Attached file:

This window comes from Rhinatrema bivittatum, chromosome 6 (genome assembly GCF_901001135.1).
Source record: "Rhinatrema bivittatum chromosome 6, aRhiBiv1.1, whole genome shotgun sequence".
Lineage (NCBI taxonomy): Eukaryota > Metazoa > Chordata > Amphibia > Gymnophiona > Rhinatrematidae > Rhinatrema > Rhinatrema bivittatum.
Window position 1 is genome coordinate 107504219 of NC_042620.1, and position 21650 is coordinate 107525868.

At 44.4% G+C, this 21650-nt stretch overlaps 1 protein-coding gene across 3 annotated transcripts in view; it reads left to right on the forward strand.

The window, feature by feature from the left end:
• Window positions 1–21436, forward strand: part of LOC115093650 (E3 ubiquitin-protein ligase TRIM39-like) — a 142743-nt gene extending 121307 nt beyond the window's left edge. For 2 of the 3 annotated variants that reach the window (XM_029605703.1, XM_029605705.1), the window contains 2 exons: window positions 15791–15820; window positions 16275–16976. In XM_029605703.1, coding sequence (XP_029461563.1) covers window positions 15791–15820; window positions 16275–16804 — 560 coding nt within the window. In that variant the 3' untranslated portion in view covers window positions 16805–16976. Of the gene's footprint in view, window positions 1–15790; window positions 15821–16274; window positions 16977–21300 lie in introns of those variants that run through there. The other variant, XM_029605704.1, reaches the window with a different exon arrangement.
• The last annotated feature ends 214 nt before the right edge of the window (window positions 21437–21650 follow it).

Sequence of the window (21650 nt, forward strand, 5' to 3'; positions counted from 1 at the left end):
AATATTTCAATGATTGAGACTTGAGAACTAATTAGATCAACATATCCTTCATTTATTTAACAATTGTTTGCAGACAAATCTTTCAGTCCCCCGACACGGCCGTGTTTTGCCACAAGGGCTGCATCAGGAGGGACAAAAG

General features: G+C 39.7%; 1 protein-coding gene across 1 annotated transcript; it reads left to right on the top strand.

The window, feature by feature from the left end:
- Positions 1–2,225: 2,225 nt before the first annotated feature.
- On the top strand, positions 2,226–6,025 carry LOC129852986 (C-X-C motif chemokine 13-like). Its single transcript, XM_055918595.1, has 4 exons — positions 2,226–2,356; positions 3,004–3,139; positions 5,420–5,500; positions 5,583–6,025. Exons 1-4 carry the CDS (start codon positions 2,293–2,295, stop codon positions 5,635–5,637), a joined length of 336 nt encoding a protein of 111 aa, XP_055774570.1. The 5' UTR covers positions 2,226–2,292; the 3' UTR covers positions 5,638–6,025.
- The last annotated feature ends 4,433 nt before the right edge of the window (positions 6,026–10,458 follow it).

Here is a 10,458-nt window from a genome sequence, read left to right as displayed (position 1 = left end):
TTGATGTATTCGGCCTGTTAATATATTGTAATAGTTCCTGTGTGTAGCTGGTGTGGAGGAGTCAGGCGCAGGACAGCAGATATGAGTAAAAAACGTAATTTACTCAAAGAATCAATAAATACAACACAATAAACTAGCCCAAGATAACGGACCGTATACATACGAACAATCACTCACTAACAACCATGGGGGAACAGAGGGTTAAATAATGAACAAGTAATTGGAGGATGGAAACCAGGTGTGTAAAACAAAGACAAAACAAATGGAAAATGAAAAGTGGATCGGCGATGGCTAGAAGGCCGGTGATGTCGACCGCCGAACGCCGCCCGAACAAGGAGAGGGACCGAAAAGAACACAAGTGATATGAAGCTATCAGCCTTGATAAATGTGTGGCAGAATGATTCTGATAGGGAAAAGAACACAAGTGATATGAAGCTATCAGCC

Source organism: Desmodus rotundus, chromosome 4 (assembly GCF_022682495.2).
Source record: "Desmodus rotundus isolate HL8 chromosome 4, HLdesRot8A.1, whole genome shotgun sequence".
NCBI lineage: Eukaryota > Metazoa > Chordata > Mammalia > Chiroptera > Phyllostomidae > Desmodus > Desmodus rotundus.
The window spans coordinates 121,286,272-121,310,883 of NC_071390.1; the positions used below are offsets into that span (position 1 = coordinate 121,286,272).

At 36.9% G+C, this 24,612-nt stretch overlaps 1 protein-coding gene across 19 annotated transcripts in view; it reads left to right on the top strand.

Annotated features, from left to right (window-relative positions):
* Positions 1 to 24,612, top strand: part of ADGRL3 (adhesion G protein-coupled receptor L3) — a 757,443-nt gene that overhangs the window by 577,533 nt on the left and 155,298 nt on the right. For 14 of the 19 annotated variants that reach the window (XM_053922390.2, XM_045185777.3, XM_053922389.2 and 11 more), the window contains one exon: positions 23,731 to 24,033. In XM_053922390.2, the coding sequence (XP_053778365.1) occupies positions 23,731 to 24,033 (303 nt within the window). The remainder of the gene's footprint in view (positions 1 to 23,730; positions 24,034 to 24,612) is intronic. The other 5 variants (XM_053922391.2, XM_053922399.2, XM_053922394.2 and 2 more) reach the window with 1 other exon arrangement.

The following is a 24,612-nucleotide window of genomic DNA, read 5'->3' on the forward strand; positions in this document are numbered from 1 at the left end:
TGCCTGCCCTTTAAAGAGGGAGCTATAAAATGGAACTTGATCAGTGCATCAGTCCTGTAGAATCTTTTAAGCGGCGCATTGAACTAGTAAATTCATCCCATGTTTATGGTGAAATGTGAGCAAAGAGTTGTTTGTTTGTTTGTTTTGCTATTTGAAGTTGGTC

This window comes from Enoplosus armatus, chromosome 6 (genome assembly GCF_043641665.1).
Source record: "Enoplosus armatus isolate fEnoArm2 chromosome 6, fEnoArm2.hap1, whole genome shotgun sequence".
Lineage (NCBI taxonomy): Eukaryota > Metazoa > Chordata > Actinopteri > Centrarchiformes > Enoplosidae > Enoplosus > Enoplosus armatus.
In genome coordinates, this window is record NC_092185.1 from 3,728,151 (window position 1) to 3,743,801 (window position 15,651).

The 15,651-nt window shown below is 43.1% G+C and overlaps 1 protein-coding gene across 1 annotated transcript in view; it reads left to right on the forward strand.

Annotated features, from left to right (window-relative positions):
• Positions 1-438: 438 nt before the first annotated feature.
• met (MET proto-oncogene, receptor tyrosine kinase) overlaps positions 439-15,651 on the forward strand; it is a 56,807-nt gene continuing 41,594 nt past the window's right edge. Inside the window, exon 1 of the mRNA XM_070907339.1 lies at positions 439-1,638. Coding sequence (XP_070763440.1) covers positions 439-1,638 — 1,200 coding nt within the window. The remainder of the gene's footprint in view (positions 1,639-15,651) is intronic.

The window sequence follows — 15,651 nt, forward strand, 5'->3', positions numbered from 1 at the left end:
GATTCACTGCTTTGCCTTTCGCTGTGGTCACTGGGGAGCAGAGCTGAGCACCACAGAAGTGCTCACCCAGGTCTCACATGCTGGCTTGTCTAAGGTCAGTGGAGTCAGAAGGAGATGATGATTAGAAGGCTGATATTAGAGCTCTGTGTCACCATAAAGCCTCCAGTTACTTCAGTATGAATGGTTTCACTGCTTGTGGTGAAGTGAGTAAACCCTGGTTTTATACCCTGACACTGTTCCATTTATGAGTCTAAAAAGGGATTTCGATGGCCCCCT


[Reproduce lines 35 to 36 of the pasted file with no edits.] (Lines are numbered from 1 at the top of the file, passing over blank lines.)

The window sequence follows — 15,651 nt, forward strand, 5'->3', positions numbered from 1 at the left end:
GATTCACTGCTTTGCCTTTCGCTGTGGTCACTGGGGAGCAGAGCTGAGCACCACAGAAGTGCTCACCCAGGTCTCACATGCTGGCTTGTCTAAGGTCAGTGGAGTCAGAAGGAGATGATGATTAGAAGGCTGATATTAGAGCTCTGTGTCACCATAAAGCCTCCAGTTACTTCAGTATGAATGGTTTCACTGCTTGTGGTGAAGTGAGTAAACCCTGGTTTTATACCCTGACACTGTTCCATTTATGAGTCTAAAAAGGGATTTCGATGGCCCCCT